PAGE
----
The family of a woman murdered in Co Tyrone 50 years ago say they believe her killer is still alive and may yet be brought to justice.

18-year-old Marian Beattie was found dead in a quarry close to a dance she had been attending on 31 March 1973.

She was seen leaving the nearby dance hall in the company of a man.

Her body was discovered when she failed to meet her brother for a lift home to Portadown.

Only around 200 people were at the dance, and the Beattie family believe some of them hold the key to the case.

They are urging anyone who has information to come forward.

Marian's three brothers behind her memorial, which was fashioned from a stone taken from the quarry where she was found
Several hundred people turned up for the unveiling of the memorial

The police ombudsman’s office is investigating the case after the family raised concerns about the standard of the original RUC investigation.

They complained that it was not treated with the urgency it deserved at the time and that exhibits and elements of the case file had subsequently been lost.

The Ombudsman's office is expected to issue its report soon.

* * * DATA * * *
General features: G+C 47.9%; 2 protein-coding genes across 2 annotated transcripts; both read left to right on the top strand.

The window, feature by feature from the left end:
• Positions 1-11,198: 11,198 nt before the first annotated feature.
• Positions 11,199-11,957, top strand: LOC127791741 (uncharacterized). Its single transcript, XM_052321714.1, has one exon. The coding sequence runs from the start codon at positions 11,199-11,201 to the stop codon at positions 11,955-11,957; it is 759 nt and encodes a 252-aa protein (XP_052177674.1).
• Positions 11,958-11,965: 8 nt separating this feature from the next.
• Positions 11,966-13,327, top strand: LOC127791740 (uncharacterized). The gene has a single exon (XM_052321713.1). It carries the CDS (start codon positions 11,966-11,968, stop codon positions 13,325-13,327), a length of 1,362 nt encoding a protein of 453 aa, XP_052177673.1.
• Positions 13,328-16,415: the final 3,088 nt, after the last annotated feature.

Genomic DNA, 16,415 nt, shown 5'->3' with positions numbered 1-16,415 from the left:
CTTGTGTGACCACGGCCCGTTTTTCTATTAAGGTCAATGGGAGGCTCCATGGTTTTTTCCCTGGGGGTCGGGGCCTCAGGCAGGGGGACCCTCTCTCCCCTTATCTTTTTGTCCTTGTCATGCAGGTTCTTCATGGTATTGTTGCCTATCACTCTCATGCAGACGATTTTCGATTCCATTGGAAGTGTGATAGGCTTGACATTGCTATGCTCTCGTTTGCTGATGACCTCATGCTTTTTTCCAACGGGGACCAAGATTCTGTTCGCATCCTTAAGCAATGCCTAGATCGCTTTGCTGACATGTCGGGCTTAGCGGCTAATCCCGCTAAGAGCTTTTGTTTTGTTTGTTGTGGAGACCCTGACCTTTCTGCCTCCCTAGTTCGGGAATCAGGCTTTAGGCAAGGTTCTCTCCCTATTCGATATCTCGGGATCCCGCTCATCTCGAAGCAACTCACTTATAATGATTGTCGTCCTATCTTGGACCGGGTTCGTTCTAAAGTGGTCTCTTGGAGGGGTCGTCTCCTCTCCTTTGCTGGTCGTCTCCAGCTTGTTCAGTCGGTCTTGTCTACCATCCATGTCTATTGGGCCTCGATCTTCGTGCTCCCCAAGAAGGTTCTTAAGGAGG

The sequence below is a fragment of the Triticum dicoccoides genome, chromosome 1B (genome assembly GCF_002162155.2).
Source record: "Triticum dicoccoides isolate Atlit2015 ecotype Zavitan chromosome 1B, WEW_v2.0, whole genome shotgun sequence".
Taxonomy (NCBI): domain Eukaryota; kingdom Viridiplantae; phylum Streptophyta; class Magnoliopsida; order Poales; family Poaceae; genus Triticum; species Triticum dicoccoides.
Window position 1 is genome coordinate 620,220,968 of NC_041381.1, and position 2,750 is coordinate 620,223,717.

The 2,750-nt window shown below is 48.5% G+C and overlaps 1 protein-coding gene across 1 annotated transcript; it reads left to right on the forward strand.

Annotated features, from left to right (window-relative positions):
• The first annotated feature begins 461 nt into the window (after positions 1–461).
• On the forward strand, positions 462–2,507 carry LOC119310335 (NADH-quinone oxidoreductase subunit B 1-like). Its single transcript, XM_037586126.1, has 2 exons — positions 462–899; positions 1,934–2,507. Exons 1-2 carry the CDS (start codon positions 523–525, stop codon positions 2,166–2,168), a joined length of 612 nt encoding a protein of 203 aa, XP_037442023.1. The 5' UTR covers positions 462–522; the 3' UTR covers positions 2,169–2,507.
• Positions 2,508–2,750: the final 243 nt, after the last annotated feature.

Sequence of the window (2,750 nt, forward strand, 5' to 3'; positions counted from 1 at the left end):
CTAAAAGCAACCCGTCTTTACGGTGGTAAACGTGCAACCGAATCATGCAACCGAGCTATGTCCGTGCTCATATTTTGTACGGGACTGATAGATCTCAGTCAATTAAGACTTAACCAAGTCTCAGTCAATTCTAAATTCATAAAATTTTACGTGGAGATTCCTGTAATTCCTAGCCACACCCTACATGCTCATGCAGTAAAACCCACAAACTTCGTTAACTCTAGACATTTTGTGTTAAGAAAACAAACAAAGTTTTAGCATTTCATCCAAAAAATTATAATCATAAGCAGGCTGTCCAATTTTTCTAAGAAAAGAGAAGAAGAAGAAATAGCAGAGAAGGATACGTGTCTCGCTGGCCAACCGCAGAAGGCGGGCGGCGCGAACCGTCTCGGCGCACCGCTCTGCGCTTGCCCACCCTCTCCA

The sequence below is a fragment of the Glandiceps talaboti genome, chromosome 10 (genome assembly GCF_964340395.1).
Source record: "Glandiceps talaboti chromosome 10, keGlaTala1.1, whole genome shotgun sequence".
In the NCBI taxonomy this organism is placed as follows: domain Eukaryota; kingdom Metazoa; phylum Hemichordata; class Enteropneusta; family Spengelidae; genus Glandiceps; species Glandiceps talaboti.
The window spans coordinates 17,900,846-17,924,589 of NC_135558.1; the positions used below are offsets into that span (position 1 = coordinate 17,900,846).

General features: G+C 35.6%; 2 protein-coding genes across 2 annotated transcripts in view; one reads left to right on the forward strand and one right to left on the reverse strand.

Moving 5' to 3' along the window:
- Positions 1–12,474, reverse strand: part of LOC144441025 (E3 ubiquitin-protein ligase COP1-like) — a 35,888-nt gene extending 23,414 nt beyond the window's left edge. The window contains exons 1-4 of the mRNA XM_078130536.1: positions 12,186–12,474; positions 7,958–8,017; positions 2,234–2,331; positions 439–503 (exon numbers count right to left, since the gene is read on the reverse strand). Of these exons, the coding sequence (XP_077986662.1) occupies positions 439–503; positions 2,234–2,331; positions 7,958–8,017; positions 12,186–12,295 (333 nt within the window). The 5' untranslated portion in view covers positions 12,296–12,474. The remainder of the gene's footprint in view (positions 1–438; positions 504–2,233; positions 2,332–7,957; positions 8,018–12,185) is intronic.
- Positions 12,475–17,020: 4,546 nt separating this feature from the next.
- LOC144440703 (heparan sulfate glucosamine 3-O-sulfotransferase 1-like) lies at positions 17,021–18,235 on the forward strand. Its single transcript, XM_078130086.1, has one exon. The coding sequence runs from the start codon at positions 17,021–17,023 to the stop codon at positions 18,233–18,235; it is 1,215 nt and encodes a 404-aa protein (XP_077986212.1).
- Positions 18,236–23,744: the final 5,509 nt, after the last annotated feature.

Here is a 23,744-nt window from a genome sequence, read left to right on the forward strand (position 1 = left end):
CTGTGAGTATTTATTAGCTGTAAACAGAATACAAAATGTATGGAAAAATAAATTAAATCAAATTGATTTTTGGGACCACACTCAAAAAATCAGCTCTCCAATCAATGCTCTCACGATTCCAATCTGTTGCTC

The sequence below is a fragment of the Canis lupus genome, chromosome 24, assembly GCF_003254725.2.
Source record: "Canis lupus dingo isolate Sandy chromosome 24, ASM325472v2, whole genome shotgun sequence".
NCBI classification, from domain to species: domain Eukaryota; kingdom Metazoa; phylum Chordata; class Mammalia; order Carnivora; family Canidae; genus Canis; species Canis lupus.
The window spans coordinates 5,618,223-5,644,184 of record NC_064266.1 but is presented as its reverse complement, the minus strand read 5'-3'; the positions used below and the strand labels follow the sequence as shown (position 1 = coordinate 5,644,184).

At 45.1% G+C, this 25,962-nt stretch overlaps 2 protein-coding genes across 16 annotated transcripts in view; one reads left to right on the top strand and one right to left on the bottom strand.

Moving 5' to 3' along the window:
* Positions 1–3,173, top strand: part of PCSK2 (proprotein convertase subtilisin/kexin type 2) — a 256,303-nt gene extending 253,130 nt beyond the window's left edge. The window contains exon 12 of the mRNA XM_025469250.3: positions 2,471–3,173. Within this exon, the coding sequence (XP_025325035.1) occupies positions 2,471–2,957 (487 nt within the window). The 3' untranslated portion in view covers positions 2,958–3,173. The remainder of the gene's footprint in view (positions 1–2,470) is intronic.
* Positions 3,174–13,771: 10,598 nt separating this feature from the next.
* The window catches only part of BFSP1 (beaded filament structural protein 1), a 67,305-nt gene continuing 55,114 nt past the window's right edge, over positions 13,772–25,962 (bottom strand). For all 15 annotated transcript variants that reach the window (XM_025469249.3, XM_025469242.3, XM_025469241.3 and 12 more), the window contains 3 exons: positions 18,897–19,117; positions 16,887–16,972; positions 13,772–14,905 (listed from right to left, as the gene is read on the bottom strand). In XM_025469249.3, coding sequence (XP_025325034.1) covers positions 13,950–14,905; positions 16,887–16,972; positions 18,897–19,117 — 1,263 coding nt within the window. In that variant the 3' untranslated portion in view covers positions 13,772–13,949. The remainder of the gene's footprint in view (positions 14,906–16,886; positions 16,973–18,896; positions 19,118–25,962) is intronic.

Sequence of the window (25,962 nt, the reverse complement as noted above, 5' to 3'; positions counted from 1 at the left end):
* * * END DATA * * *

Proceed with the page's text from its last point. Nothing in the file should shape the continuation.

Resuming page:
Ms Beattie's cousin Colette Toman said the family wanted the investigation taken out of the PSNI's Legacy division which investigates historic killings.

They want it reopened as an active case and are calling on PSNI Chief Constable Simon Byrne to act.

"After 50 years we deserve answers as to why Marian's investigation was flawed from the very beginning and what steps will now be taken to rectify this."

Several hundred people turned up for the unveiling of a memorial close to the former quarry where her body was found.

It was fashioned from a stone, taken from the quarry where she was found.

The quarry was later used as a landfill and has recently been planted out as a native woodland.

The case recently featured in a cold case documentary and a podcast which reignited interest in it.

Several years ago, a man was questioned by police about the case after presenting himself for interview at a PSNI station.